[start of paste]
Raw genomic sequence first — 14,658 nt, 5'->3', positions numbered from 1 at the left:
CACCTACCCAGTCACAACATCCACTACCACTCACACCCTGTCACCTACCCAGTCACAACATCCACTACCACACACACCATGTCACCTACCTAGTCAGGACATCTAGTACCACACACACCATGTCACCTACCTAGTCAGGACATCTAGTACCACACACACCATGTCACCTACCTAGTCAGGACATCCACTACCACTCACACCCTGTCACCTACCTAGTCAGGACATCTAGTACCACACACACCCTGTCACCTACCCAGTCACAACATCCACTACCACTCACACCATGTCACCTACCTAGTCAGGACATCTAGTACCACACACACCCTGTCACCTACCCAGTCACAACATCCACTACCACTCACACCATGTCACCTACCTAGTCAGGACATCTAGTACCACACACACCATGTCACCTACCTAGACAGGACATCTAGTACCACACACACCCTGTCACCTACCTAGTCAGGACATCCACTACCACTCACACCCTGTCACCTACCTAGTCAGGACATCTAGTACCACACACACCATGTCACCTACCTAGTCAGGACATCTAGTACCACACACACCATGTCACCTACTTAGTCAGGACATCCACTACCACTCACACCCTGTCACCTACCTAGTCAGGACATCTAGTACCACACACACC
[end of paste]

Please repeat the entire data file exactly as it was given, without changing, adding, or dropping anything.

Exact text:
Raw genomic sequence first — 14,658 nt, 5'->3', positions numbered from 1 at the left:
CACCTACCCAGTCACAACATCCACTACCACTCACACCCTGTCACCTACCCAGTCACAACATCCACTACCACACACACCATGTCACCTACCTAGTCAGGACATCTAGTACCACACACACCATGTCACCTACCTAGTCAGGACATCTAGTACCACACACACCATGTCACCTACCTAGTCAGGACATCCACTACCACTCACACCCTGTCACCTACCTAGTCAGGACATCTAGTACCACACACACCCTGTCACCTACCCAGTCACAACATCCACTACCACTCACACCATGTCACCTACCTAGTCAGGACATCTAGTACCACACACACCCTGTCACCTACCCAGTCACAACATCCACTACCACTCACACCATGTCACCTACCTAGTCAGGACATCTAGTACCACACACACCATGTCACCTACCTAGACAGGACATCTAGTACCACACACACCCTGTCACCTACCTAGTCAGGACATCCACTACCACTCACACCCTGTCACCTACCTAGTCAGGACATCTAGTACCACACACACCATGTCACCTACCTAGTCAGGACATCTAGTACCACACACACCATGTCACCTACTTAGTCAGGACATCCACTACCACTCACACCCTGTCACCTACCTAGTCAGGACATCTAGTACCACACACACC